Parent-child connectedness and communication in relation to alcohol, tobacco and drug use in adolescence: an integrative review of the literature.
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CARVER, H., ELLIOTT, L., KENNEDY, C. and HANLEY, J. 2017. Parent-child connectedness and communication in relation to alcohol, tobacco and drug use in adolescence: an integrative review of the literature. Drugs: education, prevention and policy [online], 24(2), pages 119-133. Available from: http://dx.doi.org/10.1080/09687637.2016.1221060.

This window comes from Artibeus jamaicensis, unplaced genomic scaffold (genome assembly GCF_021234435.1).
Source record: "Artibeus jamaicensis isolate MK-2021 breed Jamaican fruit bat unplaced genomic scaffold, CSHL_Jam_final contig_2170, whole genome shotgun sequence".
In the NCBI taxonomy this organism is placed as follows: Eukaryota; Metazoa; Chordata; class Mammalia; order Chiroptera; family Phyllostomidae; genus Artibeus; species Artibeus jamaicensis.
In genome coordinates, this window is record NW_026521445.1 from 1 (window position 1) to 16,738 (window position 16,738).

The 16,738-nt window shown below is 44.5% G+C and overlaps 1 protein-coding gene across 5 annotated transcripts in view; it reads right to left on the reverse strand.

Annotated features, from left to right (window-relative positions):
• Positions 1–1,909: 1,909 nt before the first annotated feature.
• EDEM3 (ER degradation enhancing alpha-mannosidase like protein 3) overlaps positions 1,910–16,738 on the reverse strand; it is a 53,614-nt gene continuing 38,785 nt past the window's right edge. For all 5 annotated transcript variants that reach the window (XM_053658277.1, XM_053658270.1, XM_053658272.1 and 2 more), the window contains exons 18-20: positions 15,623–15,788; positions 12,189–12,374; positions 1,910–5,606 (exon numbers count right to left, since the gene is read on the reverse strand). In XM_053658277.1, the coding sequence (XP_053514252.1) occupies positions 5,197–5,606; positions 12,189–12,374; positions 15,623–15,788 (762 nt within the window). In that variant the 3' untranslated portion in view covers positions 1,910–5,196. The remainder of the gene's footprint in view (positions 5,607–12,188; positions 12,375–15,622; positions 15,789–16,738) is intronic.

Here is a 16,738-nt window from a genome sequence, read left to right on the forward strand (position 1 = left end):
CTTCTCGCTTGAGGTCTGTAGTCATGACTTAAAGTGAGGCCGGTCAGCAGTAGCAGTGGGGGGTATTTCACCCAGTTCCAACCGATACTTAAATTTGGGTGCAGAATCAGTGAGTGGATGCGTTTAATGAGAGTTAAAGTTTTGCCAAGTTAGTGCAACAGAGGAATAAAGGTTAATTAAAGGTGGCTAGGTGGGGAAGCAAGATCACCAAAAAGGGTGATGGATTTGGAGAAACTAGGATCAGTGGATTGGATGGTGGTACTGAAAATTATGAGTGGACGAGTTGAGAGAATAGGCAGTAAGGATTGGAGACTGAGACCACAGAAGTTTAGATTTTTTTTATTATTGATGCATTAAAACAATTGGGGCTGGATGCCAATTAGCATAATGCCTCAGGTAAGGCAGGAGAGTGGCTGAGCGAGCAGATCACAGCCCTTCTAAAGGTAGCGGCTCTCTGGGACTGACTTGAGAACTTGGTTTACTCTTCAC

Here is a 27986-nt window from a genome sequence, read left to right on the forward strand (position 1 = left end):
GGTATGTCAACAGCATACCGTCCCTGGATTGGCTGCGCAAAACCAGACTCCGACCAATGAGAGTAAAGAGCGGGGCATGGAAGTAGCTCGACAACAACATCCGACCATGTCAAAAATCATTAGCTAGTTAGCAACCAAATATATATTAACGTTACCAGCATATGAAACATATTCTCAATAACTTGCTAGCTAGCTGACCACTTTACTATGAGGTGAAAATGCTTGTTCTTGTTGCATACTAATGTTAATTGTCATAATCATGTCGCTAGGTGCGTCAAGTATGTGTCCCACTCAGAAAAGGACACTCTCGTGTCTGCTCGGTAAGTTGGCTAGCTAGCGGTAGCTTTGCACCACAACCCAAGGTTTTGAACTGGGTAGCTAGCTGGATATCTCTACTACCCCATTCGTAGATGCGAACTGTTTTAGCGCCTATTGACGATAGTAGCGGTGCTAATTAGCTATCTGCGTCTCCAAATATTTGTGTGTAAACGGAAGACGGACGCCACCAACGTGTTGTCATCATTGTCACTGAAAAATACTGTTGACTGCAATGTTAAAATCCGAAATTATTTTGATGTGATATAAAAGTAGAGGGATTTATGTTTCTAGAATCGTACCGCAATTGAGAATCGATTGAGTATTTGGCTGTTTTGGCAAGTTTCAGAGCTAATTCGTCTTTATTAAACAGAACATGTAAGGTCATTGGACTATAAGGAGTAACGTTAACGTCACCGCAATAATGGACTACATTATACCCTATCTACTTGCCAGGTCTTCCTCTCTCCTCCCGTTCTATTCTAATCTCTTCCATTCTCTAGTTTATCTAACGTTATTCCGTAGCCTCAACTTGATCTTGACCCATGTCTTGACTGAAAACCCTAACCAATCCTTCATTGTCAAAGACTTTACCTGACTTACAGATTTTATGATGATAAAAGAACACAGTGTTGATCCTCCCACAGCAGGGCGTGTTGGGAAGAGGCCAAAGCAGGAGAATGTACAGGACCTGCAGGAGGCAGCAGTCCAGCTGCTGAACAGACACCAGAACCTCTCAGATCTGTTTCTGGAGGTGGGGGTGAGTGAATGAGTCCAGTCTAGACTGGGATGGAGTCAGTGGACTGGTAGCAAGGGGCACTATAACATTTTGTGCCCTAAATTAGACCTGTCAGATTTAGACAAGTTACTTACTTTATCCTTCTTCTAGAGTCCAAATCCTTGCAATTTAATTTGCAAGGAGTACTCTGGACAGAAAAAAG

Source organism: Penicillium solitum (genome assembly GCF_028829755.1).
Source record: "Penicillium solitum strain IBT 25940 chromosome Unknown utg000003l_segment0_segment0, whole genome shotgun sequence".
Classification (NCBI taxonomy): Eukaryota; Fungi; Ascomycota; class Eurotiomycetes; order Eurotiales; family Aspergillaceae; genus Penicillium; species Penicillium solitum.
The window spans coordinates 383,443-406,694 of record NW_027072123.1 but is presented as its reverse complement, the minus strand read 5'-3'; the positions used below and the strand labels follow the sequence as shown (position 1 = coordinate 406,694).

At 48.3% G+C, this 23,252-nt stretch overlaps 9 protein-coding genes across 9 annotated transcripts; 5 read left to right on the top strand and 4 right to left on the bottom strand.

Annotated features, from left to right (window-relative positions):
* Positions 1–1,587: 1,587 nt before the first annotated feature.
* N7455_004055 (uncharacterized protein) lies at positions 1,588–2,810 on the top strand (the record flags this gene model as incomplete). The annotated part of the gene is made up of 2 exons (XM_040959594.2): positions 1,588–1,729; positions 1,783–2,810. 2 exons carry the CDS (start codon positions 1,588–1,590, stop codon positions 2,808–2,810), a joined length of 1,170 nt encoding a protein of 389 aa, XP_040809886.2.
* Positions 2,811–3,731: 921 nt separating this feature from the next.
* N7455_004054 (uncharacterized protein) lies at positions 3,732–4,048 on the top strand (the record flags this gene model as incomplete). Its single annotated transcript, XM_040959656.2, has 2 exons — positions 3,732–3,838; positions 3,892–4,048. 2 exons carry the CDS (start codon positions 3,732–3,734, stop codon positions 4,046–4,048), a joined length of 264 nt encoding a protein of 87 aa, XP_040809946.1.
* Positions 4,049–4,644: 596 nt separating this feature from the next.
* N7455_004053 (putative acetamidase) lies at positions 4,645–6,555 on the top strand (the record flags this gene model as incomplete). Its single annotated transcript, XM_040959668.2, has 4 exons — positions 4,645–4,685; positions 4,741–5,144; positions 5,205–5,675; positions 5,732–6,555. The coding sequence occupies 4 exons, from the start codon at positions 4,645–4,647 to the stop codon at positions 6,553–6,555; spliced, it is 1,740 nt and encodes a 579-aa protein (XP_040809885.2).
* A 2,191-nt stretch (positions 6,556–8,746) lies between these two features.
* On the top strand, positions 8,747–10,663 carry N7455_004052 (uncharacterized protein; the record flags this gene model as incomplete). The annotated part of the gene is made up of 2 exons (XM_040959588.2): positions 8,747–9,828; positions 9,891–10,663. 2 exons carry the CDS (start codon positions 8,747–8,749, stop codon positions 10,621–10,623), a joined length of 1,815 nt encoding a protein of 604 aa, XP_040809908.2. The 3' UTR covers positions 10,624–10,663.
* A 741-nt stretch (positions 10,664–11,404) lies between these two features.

Previous reviews have highlighted parent-child connectedness and communication as important protective factors against adolescent substance use. However, these reviews focus on single substances such as alcohol. An integrative review of the literature was conducted to examine which elements of parent-child connectedness and substance-use specific communication are effective across adolescent alcohol, tobacco and drug use. Forty-two English language, peer reviewed articles were reviewed. Open communication occurs within the context of high connectedness between parents and their children. Conversations about health risks are associated with lower levels of substance use while more frequent conversations, those about parents' own use, permissive messages and consequences of use are associated with higher levels of use. There are disparities regarding conversations about use of each substance: alcohol and tobacco are easier topics of conversation while drug use is rarely discussed. Parental alcohol and tobacco use can influence the credibility of their communication with their child. Parents should be encouraged to have open, constructive, credible, two-sided conversations with their adolescents about substance use. Interventions to improve parents' communication skills around substance use, particularly drug use, should include the types of approaches and messages highlighted in this review, and, where possible, these interventions should include all family members.